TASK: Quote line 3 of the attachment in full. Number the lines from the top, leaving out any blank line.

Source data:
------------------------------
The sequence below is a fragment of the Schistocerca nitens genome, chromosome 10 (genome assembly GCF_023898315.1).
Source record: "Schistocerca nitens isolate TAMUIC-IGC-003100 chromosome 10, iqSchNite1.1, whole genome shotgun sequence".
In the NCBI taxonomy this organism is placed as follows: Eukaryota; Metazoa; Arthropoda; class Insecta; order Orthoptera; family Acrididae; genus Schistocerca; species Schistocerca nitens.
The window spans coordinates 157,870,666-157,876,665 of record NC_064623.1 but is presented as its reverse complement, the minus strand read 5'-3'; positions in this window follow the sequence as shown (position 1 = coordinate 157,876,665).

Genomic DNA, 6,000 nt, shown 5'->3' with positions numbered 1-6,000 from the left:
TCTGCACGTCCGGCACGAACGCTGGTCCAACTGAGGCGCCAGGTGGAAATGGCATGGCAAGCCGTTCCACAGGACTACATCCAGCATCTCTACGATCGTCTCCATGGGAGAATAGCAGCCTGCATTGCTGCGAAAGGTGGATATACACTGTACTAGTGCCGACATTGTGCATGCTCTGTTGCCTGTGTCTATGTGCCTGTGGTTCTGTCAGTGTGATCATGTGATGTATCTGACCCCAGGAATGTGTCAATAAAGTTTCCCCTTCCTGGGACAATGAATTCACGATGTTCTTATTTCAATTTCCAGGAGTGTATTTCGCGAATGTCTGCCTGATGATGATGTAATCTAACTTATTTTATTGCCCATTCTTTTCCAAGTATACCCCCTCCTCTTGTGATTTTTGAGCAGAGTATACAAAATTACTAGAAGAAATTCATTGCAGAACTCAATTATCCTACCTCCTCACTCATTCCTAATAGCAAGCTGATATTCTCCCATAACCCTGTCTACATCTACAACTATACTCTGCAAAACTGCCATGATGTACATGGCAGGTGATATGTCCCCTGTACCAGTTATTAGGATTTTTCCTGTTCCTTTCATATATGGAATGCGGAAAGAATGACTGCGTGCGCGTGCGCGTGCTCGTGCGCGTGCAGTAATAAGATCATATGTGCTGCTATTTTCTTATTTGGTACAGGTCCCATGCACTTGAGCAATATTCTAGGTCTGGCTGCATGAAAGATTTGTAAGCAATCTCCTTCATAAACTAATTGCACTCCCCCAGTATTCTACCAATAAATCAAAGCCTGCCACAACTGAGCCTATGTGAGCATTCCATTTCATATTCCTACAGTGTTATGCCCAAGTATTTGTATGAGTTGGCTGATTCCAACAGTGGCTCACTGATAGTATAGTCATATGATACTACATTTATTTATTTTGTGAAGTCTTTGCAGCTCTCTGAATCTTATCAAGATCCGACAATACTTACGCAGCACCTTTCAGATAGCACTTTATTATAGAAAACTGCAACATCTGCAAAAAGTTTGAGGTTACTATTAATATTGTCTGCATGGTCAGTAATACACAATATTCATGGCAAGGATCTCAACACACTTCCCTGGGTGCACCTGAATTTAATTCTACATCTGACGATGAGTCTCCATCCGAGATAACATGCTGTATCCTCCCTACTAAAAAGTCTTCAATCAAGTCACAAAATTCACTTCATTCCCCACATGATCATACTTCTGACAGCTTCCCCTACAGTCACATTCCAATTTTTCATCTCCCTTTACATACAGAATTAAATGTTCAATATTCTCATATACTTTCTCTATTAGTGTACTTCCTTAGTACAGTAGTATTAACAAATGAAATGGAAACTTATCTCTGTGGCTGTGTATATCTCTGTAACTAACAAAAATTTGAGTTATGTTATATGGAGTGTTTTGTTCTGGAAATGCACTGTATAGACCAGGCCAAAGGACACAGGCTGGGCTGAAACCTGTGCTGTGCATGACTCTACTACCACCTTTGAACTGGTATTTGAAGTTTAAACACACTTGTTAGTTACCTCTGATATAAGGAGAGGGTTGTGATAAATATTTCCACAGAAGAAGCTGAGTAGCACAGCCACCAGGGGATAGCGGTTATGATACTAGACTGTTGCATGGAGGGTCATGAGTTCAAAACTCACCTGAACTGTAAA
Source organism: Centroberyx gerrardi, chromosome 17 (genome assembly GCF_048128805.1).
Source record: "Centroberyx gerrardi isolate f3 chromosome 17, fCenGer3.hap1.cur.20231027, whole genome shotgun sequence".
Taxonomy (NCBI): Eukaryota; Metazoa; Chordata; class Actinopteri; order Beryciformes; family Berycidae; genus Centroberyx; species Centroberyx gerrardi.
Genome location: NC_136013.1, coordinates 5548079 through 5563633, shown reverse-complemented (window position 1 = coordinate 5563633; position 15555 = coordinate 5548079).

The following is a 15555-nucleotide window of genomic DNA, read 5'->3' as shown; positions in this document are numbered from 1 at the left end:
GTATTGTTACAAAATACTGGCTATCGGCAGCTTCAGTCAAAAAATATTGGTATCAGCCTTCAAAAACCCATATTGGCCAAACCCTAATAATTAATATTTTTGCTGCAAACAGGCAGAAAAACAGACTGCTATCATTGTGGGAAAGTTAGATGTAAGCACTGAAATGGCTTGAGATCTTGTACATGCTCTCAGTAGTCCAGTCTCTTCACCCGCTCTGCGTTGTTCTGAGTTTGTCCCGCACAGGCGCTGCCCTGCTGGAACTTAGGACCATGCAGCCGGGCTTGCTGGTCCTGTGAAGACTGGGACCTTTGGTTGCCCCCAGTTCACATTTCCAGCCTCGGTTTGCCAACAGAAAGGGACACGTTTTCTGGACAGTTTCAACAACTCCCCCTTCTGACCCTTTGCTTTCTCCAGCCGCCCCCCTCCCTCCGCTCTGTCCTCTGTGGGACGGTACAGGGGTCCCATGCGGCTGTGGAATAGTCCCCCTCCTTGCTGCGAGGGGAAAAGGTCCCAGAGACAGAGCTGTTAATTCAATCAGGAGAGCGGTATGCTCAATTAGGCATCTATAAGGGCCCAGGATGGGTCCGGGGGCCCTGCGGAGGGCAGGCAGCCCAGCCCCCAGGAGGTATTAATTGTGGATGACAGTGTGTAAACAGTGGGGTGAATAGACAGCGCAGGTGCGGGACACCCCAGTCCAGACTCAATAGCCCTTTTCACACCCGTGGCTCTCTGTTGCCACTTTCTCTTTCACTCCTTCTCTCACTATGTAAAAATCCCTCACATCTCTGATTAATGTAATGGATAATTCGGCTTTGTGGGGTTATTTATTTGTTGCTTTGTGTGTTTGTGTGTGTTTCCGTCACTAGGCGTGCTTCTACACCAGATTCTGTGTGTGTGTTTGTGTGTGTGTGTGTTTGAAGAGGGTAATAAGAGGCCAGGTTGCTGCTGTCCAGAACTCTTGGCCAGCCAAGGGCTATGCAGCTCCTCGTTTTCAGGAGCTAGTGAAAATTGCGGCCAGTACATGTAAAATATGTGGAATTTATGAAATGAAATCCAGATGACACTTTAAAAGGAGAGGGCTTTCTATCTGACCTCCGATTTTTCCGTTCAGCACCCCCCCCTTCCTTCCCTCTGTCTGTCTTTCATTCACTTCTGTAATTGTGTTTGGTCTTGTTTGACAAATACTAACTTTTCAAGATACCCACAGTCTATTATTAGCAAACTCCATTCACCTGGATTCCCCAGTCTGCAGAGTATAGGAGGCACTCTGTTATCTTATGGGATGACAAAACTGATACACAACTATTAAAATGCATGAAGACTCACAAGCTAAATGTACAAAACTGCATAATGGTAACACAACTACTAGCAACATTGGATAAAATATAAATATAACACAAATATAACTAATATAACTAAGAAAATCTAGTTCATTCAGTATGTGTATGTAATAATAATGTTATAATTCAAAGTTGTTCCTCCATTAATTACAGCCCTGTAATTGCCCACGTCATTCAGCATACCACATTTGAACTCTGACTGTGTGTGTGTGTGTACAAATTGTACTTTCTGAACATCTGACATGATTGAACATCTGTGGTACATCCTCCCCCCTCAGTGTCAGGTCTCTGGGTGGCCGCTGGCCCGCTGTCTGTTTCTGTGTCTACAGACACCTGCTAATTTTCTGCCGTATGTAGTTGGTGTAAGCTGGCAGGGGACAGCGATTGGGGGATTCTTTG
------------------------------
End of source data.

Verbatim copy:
In the NCBI taxonomy this organism is placed as follows: Eukaryota; Metazoa; Arthropoda; class Insecta; order Orthoptera; family Acrididae; genus Schistocerca; species Schistocerca nitens.